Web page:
Tay-Sachs Disease (HEXA) Sequencing and Deletion/Duplication

  • Use to confirm pathogenic and pseudodeficiency HEXA gene variants in individuals with abnormal levels of HEX A enzyme, a suspected diagnosis of HEXA deficiency, and/or suspected carrier status
  • If results are negative and patient is of French Canadian descent, consider ordering Tay-Sachs Disease (HEXA), 7 Variants.
Related Tests

Use to confirm common pathogenic and pseudodeficiency HEXA gene variants (including the 7.6kb pathogenic deletion) in individuals of Ashkenazi Jewish or French Canadian descent and/or with abnormal levels of HEX A enzyme

  • Use to test for known familial pathogenic sequencing variant(s)
  • A copy of the relative’s laboratory report documenting the familial variant(s) is REQUIRED.

Tay-Sachs disease is a genetic disorder caused by a deficiency of the hexosaminidase A (HEX A) enzyme. Patients with Sandhoff disease also lack HEX A activity, together with hexosaminidase B (HEX B) activity. Screening for Tay-Sachs carrier status should be performed for individuals from high-risk populations, especially those of Ashkenazi Jewish or French Canadian descent. Molecular testing can identify pathogenic and pseudodeficiency HEXA gene variant(s) in individuals with abnormal HEX A activity.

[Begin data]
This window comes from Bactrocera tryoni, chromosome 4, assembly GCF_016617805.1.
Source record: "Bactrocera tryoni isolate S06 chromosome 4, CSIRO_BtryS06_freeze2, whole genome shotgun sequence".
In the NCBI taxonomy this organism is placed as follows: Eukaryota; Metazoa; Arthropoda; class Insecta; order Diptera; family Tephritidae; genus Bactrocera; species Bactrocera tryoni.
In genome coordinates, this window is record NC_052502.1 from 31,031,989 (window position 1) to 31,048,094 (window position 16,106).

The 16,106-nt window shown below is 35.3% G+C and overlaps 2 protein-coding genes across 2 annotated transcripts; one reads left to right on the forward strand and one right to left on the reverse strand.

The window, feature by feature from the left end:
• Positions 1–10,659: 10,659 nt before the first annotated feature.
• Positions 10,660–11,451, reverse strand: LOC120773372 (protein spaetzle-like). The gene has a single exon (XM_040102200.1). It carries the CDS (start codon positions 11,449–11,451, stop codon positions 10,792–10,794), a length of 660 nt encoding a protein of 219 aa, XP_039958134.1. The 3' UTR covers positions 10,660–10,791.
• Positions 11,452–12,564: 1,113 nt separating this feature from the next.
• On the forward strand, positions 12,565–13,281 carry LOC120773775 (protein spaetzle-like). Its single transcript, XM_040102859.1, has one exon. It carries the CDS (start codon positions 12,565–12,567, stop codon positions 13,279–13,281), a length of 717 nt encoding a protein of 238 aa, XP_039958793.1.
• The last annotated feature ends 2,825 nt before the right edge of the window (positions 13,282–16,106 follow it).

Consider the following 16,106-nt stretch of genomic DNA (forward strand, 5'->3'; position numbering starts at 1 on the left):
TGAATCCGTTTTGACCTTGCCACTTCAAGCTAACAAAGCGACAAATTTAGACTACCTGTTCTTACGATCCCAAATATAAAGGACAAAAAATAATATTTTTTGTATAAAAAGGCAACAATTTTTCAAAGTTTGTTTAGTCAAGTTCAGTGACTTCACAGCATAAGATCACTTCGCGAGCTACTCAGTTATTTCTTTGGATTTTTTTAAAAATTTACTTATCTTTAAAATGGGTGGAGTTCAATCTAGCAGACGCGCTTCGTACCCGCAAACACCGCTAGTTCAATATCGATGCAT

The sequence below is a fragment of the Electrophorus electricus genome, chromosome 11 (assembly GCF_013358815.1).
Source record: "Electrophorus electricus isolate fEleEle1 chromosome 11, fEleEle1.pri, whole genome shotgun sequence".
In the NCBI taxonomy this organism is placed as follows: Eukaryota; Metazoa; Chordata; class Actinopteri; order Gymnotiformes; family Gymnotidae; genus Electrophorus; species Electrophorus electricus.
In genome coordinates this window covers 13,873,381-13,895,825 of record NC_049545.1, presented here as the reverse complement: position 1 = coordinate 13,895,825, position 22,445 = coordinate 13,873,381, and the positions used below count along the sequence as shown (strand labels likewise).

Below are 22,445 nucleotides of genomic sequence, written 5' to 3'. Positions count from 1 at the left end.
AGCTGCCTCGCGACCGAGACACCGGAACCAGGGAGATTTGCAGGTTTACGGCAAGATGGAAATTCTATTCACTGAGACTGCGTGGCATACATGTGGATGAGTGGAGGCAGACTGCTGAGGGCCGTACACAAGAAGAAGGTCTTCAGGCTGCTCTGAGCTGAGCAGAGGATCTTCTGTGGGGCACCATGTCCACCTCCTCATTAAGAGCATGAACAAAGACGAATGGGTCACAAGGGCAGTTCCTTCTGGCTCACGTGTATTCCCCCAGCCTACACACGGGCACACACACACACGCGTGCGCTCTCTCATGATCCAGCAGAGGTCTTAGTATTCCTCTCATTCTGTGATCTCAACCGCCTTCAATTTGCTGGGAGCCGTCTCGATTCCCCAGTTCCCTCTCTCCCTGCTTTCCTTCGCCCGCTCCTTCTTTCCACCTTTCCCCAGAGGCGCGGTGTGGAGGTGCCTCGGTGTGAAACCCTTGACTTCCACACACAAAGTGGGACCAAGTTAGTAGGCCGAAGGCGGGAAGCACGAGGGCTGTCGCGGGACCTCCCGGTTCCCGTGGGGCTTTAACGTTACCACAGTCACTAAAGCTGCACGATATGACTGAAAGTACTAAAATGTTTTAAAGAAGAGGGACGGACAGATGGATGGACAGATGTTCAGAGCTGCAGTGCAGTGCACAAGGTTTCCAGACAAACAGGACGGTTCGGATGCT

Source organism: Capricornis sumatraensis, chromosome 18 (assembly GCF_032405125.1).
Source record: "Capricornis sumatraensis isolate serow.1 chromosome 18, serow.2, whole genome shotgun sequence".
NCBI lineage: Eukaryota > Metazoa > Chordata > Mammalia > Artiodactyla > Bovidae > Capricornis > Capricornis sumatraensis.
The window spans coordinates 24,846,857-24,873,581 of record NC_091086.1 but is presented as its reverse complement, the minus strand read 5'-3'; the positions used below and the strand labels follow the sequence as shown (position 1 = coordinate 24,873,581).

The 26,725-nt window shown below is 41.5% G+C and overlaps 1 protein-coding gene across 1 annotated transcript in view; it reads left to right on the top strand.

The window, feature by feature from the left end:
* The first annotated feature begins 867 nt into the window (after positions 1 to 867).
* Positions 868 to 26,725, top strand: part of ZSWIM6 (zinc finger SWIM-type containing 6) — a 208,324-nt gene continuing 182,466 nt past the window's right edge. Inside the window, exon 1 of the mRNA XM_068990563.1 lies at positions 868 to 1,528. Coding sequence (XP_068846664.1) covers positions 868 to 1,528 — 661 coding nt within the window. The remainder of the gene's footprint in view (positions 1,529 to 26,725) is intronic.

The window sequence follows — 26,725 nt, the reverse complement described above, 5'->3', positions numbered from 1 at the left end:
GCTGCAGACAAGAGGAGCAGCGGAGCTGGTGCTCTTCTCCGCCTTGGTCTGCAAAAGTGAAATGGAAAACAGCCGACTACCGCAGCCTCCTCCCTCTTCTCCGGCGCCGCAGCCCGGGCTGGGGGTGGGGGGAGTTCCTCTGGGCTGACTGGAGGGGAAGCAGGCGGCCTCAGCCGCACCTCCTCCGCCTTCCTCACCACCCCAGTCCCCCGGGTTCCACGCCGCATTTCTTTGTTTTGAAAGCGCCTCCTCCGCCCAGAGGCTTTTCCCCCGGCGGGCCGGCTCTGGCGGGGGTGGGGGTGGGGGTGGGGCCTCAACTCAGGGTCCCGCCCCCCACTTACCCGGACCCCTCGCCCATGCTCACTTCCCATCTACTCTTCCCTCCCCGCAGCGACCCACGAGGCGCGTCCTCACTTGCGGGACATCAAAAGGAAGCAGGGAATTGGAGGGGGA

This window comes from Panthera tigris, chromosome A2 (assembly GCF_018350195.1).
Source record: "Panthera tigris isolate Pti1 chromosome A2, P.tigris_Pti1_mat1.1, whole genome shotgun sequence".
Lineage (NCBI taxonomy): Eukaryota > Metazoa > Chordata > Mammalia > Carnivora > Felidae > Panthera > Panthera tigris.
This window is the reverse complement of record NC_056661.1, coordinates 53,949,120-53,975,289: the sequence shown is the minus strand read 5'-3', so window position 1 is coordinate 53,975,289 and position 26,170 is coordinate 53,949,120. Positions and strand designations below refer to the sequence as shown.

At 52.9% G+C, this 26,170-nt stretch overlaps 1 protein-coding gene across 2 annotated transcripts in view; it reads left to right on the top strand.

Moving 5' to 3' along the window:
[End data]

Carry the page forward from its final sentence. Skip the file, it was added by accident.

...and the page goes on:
Disease Overview

Incidence

Varies by ethnicity:

  • 1/3,000 in individuals of Ashkenazi Jewish, French Canadian, and Cajun descent 
  • 1/300,000 for the general population 

Genetics

Gene

HEXA (NM_000520)

Variants

Over 130 HEXA variants have been identified. The majority are null alleles that result in no HEX A enzymatic activity. The 7.6kb deletion is the only recurring large deletion.

Commonly Detected Variant(s) by Ethnicity
Ethnicity Variant(s)

Ashkenazi Jewish

  • c.1274_1277dupTATC severe variant accounts for 80% of all pathogenic HEXA variants
  • c.805G>A (p.G269S) variant is typically associated with adult-onset HEX A deficiency
  • ~2% of individuals with enzyme level in the carrier range have pseudodeficiency alleles

French Canadian